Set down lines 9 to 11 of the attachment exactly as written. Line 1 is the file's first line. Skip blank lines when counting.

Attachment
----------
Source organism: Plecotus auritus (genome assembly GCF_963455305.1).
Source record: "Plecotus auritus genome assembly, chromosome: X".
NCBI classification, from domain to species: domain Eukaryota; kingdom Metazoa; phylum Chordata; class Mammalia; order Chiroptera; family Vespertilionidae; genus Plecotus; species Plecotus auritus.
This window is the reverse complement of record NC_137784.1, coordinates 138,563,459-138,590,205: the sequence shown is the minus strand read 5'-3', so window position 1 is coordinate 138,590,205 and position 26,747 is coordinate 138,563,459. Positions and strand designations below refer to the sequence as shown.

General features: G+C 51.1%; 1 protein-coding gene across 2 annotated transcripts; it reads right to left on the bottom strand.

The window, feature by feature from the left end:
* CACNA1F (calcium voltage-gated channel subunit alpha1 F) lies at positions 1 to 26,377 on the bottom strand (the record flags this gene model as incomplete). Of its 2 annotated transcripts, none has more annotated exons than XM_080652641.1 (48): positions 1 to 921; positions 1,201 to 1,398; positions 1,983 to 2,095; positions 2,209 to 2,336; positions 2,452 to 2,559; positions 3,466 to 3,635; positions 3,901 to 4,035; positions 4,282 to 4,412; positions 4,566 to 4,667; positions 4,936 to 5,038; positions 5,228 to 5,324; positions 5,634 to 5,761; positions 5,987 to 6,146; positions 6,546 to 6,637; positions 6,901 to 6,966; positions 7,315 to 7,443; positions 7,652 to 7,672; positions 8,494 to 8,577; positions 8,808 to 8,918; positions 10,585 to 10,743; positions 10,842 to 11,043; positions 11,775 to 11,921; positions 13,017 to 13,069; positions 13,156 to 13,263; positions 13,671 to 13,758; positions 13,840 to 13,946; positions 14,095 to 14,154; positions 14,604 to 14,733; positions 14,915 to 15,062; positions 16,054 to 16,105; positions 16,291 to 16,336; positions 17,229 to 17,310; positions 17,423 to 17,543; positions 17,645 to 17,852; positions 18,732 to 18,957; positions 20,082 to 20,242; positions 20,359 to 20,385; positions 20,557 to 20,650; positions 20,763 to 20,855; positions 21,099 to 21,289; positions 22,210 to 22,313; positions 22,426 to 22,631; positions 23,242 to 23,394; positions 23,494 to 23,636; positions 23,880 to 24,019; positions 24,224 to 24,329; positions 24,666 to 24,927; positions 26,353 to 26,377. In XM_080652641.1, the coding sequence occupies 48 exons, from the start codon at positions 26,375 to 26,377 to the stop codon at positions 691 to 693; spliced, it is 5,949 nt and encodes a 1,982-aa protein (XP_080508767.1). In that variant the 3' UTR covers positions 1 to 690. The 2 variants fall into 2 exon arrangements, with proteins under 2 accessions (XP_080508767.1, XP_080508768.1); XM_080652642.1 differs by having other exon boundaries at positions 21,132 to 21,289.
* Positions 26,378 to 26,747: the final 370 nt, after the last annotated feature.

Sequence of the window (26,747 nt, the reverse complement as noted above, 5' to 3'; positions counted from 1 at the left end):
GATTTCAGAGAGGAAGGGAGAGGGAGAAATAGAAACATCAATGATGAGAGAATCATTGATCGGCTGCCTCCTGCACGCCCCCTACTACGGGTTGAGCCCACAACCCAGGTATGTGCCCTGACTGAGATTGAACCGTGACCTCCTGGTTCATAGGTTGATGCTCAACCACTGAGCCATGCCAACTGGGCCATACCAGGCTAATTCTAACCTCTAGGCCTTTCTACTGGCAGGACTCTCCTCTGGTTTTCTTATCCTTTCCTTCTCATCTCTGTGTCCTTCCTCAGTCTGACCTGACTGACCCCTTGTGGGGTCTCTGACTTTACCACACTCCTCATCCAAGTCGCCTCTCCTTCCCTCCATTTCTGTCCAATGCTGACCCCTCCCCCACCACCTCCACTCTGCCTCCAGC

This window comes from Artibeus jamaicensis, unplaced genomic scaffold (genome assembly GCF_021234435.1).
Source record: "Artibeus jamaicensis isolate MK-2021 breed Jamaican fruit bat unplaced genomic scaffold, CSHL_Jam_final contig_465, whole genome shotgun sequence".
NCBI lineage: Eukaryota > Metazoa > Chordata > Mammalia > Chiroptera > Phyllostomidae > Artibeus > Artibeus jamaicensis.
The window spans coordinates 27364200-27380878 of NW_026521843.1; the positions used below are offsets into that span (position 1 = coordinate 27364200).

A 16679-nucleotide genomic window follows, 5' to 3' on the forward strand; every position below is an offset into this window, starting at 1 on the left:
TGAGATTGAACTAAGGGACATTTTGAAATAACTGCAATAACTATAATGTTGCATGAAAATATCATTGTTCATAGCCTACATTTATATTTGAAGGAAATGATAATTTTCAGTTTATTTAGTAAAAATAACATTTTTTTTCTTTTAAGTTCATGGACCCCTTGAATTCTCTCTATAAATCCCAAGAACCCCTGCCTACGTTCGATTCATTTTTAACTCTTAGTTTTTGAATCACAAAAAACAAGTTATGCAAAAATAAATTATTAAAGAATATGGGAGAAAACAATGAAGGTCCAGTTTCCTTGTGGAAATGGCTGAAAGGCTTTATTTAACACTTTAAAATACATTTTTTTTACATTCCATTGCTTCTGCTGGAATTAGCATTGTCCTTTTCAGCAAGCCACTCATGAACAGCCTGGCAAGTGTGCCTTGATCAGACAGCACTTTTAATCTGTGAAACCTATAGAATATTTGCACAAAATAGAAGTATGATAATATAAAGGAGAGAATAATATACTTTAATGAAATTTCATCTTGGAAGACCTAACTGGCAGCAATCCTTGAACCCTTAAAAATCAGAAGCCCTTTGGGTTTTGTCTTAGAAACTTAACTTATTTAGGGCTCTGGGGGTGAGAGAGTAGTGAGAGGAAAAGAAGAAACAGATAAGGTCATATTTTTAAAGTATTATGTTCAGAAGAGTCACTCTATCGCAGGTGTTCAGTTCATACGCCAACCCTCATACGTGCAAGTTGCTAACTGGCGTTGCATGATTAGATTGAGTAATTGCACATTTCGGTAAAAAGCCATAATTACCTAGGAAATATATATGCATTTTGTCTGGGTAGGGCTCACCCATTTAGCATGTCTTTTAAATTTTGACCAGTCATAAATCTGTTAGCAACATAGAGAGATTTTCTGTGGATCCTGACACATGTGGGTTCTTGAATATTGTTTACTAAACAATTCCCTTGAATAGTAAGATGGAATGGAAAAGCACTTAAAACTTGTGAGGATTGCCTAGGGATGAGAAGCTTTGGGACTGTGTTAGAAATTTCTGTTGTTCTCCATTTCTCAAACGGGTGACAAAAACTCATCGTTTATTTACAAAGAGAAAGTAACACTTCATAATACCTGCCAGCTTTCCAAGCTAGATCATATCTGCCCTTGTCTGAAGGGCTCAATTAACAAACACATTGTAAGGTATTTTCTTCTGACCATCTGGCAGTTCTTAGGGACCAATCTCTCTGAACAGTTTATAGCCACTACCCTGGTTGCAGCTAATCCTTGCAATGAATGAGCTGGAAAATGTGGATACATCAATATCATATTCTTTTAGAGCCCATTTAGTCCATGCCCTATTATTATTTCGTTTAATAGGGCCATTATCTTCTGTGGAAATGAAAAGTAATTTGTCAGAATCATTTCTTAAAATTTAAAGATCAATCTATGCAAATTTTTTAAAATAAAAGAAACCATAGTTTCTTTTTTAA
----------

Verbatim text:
Sequence of the window (26,747 nt, the reverse complement as noted above, 5' to 3'; positions counted from 1 at the left end):
GATTTCAGAGAGGAAGGGAGAGGGAGAAATAGAAACATCAATGATGAGAGAATCATTGATCGGCTGCCTCCTGCACGCCCCCTACTACGGGTTGAGCCCACAACCCAGGTATGTGCCCTGACTGAGATTGAACCGTGACCTCCTGGTTCATAGGTTGATGCTCAACCACTGAGCCATGCCAACTGGGCCATACCAGGCTAATTCTAACCTCTAGGCCTTTCTACTGGCAGGACTCTCCTCTGGTTTTCTTATCCTTTCCTTCTCATCTCTGTGTCCTTCCTCAGTCTGACCTGACTGACCCCTTGTGGGGTCTCTGACTTTACCACACTCCTCATCCAAGTCGCCTCTCCTTCCCTCCATTTCTGTCCAATGCTGACCCCTCCCCCACCACCTCCACTCTGCCTCCAGC

This window comes from Artibeus jamaicensis, unplaced genomic scaffold (genome assembly GCF_021234435.1).